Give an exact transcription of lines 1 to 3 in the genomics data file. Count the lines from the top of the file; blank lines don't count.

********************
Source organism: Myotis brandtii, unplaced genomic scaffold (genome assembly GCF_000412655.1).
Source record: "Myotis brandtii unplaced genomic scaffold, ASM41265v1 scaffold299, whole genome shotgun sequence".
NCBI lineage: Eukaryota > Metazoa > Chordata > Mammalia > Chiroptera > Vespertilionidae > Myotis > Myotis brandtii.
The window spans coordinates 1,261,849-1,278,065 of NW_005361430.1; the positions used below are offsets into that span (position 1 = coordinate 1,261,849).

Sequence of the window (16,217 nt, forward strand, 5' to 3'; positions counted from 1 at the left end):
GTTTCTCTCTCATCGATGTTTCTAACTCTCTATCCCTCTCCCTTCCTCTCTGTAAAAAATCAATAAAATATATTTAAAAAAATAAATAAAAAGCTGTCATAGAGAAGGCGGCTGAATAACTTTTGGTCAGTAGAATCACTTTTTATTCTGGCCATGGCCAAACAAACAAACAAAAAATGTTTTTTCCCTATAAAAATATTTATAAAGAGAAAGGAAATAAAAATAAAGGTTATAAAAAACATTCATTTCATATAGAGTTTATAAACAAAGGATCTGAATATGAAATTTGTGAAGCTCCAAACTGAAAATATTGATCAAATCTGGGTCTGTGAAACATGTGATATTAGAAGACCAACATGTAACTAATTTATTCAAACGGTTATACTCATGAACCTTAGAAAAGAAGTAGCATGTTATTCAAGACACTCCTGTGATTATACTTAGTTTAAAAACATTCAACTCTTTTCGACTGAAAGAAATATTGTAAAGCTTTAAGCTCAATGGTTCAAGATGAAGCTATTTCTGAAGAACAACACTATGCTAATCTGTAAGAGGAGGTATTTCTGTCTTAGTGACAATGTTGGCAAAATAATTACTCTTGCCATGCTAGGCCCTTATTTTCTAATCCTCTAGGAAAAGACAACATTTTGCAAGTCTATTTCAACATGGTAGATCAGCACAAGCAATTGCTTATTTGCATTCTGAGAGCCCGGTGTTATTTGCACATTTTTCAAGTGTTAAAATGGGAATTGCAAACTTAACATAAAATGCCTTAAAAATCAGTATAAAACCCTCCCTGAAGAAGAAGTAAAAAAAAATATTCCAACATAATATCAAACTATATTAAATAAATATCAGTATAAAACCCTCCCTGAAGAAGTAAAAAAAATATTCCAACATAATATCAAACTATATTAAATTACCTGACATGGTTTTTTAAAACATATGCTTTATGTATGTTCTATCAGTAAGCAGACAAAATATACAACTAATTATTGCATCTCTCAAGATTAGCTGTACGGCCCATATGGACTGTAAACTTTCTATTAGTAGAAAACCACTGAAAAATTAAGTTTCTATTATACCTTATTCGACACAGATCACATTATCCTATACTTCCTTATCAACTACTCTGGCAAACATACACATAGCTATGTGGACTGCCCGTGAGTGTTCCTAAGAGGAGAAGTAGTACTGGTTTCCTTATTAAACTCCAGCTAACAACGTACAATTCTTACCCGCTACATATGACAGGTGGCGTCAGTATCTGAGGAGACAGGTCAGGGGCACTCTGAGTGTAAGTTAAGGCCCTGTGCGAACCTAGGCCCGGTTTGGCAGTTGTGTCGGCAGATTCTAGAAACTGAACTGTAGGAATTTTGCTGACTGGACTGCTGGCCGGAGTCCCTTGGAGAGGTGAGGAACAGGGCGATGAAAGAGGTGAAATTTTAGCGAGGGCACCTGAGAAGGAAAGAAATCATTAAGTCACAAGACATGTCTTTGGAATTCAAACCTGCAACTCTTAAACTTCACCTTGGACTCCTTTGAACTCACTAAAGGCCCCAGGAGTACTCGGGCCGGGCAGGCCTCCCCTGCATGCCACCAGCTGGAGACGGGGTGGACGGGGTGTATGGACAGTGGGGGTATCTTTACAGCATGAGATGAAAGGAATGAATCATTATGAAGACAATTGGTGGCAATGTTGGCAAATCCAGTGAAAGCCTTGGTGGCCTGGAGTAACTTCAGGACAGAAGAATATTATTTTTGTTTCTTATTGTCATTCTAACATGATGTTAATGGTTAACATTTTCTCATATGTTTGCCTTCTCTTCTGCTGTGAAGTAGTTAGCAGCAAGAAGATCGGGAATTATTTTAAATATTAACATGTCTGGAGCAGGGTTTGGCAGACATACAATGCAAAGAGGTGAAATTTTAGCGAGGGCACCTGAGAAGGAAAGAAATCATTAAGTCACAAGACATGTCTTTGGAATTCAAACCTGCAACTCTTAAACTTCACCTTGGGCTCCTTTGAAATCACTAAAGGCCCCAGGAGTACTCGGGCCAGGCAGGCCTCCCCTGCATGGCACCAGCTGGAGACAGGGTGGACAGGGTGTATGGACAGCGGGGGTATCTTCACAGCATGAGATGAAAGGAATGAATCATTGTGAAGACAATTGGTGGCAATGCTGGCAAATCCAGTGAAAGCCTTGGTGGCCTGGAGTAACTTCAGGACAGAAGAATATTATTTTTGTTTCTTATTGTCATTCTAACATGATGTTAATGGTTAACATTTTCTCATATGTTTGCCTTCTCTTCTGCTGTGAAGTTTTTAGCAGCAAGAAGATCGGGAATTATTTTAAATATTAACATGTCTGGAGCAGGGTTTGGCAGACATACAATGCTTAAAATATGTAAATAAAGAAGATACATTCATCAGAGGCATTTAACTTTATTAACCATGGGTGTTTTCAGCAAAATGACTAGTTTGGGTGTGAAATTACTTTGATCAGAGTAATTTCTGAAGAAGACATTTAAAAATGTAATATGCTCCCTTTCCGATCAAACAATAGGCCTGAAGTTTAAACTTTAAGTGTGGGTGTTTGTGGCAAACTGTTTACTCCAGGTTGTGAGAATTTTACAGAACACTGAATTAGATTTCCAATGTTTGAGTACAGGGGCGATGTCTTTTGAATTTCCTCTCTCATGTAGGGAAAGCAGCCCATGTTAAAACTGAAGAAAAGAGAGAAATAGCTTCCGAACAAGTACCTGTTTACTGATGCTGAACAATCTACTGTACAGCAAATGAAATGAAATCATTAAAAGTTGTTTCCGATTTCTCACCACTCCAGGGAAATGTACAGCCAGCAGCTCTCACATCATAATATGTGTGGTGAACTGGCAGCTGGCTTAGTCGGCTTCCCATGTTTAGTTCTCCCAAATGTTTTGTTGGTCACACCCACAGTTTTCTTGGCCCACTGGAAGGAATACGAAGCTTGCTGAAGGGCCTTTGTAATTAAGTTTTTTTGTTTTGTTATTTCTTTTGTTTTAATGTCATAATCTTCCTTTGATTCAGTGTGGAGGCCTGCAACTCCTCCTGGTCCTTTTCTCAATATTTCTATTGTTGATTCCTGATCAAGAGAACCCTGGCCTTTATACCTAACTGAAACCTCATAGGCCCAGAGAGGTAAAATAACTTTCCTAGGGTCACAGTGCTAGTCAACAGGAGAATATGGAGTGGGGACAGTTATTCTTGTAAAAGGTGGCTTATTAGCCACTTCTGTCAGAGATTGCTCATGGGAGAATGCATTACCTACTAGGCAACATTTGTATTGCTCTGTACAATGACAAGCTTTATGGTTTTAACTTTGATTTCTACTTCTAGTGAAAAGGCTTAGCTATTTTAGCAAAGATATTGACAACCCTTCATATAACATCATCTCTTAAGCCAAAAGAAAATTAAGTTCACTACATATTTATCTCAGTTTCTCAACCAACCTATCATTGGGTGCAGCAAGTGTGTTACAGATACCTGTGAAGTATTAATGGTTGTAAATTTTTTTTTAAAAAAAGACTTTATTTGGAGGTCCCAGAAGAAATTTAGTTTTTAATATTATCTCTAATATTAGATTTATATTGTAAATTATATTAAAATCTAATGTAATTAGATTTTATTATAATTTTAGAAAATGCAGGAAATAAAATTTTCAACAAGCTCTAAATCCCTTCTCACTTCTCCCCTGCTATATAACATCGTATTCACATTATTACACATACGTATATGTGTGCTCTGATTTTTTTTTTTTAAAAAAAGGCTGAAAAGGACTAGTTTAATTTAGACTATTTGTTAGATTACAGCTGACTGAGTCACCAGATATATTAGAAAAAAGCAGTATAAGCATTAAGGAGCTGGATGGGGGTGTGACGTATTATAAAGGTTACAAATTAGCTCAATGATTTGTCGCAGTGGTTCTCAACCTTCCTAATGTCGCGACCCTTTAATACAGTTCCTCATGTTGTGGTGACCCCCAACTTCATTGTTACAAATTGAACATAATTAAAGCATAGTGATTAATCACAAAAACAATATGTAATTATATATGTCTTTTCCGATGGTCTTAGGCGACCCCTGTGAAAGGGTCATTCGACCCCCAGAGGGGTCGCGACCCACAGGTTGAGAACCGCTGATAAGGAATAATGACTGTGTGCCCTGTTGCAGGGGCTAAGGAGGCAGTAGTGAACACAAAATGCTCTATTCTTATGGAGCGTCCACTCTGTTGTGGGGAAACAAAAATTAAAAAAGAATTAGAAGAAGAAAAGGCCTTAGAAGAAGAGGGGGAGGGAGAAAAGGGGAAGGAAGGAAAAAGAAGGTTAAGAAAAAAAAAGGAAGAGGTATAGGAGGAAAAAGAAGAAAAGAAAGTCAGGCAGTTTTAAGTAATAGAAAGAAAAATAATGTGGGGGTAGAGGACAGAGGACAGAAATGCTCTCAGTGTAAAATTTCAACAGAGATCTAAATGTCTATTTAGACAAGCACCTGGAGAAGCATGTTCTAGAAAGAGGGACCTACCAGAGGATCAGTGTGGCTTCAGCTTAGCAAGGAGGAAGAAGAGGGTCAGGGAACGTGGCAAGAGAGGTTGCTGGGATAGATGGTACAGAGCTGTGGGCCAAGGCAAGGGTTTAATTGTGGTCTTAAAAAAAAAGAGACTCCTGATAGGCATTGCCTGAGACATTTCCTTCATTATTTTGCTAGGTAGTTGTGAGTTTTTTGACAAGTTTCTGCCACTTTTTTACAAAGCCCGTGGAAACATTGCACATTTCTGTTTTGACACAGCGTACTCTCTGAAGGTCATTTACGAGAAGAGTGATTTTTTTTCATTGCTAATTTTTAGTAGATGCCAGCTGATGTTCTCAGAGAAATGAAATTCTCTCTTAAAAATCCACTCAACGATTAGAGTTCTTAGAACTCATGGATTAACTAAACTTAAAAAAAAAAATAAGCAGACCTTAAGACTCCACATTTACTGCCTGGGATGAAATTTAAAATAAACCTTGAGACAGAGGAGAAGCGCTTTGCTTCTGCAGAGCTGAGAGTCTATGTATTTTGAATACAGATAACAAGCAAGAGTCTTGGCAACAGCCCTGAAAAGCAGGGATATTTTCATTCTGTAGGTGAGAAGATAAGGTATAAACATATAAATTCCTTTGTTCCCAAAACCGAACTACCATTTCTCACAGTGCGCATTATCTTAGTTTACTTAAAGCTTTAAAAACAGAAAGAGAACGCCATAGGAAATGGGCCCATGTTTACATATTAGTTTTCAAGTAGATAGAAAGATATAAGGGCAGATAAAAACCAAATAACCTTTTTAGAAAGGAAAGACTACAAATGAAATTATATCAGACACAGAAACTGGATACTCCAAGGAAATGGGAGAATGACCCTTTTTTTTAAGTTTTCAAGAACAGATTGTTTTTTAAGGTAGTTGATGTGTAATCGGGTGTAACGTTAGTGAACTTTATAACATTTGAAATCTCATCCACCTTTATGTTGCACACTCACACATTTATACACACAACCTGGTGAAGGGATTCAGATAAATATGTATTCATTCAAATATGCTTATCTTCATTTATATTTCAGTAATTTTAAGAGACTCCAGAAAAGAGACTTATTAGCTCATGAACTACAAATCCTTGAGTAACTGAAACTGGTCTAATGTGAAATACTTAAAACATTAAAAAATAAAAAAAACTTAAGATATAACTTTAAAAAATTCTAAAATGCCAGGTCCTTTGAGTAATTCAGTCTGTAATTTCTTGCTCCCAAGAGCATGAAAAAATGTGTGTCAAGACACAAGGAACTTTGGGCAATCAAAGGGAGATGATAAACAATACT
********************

Source organism: Myotis brandtii, unplaced genomic scaffold (genome assembly GCF_000412655.1).
Source record: "Myotis brandtii unplaced genomic scaffold, ASM41265v1 scaffold299, whole genome shotgun sequence".
NCBI lineage: Eukaryota > Metazoa > Chordata > Mammalia > Chiroptera > Vespertilionidae > Myotis > Myotis brandtii.